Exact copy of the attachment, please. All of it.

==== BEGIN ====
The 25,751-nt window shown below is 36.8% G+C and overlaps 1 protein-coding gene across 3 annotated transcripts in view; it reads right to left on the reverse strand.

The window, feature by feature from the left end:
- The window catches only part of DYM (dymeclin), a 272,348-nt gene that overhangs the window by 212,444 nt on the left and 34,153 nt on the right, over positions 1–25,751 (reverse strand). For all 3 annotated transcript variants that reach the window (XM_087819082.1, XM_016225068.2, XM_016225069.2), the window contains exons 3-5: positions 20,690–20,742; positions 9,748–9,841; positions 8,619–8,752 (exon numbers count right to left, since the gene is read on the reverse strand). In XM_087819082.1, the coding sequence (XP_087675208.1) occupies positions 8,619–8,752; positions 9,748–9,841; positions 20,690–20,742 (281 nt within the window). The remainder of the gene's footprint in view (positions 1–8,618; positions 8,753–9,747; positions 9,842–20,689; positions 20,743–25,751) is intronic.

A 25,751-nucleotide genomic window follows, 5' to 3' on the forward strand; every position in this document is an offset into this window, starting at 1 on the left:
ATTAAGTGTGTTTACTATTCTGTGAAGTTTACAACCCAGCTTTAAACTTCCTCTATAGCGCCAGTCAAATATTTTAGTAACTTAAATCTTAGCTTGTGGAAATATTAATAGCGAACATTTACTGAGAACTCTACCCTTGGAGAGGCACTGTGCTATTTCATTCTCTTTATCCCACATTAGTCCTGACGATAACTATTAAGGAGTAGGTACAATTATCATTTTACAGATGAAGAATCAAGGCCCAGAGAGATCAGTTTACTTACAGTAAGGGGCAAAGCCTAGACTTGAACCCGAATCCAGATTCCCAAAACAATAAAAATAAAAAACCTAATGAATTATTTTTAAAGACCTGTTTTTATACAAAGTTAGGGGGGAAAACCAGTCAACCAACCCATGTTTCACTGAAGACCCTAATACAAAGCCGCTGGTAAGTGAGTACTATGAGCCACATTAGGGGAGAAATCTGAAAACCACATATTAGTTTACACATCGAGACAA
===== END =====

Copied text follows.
The 25,751-nt window shown below is 36.8% G+C and overlaps 1 protein-coding gene across 3 annotated transcripts in view; it reads right to left on the reverse strand.

The window, feature by feature from the left end:
- The window catches only part of DYM (dymeclin), a 272,348-nt gene that overhangs the window by 212,444 nt on the left and 34,153 nt on the right, over positions 1–25,751 (reverse strand). For all 3 annotated transcript variants that reach the window (XM_087819082.1, XM_016225068.2, XM_016225069.2), the window contains exons 3-5: positions 20,690–20,742; positions 9,748–9,841; positions 8,619–8,752 (exon numbers count right to left, since the gene is read on the reverse strand). In XM_087819082.1, the coding sequence (XP_087675208.1) occupies positions 8,619–8,752; positions 9,748–9,841; positions 20,690–20,742 (281 nt within the window). The remainder of the gene's footprint in view (positions 1–8,618; positions 8,753–9,747; positions 9,842–20,689; positions 20,743–25,751) is intronic.

A 25,751-nucleotide genomic window follows, 5' to 3' on the forward strand; every position in this document is an offset into this window, starting at 1 on the left:
ATTAAGTGTGTTTACTATTCTGTGAAGTTTACAACCCAGCTTTAAACTTCCTCTATAGCGCCAGTCAAATATTTTAGTAACTTAAATCTTAGCTTGTGGAAATATTAATAGCGAACATTTACTGAGAACTCTACCCTTGGAGAGGCACTGTGCTATTTCATTCTCTTTATCCCACATTAGTCCTGACGATAACTATTAAGGAGTAGGTACAATTATCATTTTACAGATGAAGAATCAAGGCCCAGAGAGATCAGTTTACTTACAGTAAGGGGCAAAGCCTAGACTTGAACCCGAATCCAGATTCCCAAAACAATAAAAATAAAAAACCTAATGAATTATTTTTAAAGACCTGTTTTTATACAAAGTTAGGGGGGAAAACCAGTCAACCAACCCATGTTTCACTGAAGACCCTAATACAAAGCCGCTGGTAAGTGAGTACTATGAGCCACATTAGGGGAGAAATCTGAAAACCACATATTAGTTTACACATCGAGACAA